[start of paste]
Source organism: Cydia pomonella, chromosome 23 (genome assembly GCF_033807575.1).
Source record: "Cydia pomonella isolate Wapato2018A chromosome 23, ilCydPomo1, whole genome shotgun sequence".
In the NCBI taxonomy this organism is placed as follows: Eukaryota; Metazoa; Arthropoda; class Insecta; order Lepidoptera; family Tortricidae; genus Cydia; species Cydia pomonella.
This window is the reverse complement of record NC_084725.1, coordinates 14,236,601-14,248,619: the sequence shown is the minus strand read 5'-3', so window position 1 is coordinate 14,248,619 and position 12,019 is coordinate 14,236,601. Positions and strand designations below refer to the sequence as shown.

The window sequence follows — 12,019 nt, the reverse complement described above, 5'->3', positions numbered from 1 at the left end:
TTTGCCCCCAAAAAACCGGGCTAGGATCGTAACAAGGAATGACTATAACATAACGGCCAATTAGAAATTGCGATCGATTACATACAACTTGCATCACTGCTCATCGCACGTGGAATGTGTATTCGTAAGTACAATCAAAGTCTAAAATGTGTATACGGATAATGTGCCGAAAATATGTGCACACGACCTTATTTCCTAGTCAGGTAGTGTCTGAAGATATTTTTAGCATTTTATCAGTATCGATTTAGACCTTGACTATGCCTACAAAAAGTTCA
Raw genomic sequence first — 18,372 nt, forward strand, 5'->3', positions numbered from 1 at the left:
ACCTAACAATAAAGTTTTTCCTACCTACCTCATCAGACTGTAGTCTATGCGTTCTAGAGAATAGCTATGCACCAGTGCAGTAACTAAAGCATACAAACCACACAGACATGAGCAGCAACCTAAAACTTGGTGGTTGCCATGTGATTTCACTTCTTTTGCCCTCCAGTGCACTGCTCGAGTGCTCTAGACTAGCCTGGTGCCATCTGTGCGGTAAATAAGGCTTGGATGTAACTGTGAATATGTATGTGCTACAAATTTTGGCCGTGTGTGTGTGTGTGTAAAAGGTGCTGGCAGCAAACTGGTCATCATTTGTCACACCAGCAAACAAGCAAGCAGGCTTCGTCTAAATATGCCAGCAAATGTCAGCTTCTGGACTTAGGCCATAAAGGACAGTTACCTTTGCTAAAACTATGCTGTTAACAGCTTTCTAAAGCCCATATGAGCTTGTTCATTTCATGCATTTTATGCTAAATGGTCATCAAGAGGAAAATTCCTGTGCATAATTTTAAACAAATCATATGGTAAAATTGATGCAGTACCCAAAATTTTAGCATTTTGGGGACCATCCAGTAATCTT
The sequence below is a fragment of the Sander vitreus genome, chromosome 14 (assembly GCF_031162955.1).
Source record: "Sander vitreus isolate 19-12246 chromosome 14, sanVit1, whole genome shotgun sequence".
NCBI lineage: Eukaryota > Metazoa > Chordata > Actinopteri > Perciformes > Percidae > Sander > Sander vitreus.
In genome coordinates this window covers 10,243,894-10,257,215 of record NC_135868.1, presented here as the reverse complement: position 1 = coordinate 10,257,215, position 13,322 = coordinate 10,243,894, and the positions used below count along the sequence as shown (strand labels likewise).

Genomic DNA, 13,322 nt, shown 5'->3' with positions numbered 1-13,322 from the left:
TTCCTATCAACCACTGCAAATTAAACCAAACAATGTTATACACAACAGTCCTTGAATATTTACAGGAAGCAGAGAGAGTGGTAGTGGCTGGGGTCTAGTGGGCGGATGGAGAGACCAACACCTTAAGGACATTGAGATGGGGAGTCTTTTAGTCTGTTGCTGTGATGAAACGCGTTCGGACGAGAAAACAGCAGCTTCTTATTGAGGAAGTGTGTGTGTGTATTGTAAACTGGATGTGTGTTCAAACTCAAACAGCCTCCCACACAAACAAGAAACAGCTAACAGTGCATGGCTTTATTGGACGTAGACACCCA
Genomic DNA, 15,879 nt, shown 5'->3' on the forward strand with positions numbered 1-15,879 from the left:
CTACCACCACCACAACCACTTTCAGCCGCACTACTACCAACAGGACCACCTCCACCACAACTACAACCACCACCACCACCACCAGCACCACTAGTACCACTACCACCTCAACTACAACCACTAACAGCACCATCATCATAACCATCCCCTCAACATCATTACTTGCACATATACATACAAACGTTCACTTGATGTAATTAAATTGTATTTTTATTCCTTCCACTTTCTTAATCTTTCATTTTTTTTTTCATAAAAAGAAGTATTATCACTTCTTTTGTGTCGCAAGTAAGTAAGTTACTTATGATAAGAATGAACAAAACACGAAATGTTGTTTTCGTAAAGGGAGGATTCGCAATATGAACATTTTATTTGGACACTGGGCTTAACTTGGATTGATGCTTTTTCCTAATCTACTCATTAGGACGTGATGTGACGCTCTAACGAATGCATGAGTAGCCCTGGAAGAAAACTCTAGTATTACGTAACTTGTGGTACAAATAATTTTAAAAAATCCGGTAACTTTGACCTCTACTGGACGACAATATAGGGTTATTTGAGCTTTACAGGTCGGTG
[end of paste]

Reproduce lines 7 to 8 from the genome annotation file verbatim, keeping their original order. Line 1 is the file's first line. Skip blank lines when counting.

Raw genomic sequence first — 18,372 nt, forward strand, 5'->3', positions numbered from 1 at the left:
ACCTAACAATAAAGTTTTTCCTACCTACCTCATCAGACTGTAGTCTATGCGTTCTAGAGAATAGCTATGCACCAGTGCAGTAACTAAAGCATACAAACCACACAGACATGAGCAGCAACCTAAAACTTGGTGGTTGCCATGTGATTTCACTTCTTTTGCCCTCCAGTGCACTGCTCGAGTGCTCTAGACTAGCCTGGTGCCATCTGTGCGGTAAATAAGGCTTGGATGTAACTGTGAATATGTATGTGCTACAAATTTTGGCCGTGTGTGTGTGTGTGTAAAAGGTGCTGGCAGCAAACTGGTCATCATTTGTCACACCAGCAAACAAGCAAGCAGGCTTCGTCTAAATATGCCAGCAAATGTCAGCTTCTGGACTTAGGCCATAAAGGACAGTTACCTTTGCTAAAACTATGCTGTTAACAGCTTTCTAAAGCCCATATGAGCTTGTTCATTTCATGCATTTTATGCTAAATGGTCATCAAGAGGAAAATTCCTGTGCATAATTTTAAACAAATCATATGGTAAAATTGATGCAGTACCCAAAATTTTAGCATTTTGGGGACCATCCAGTAATCTT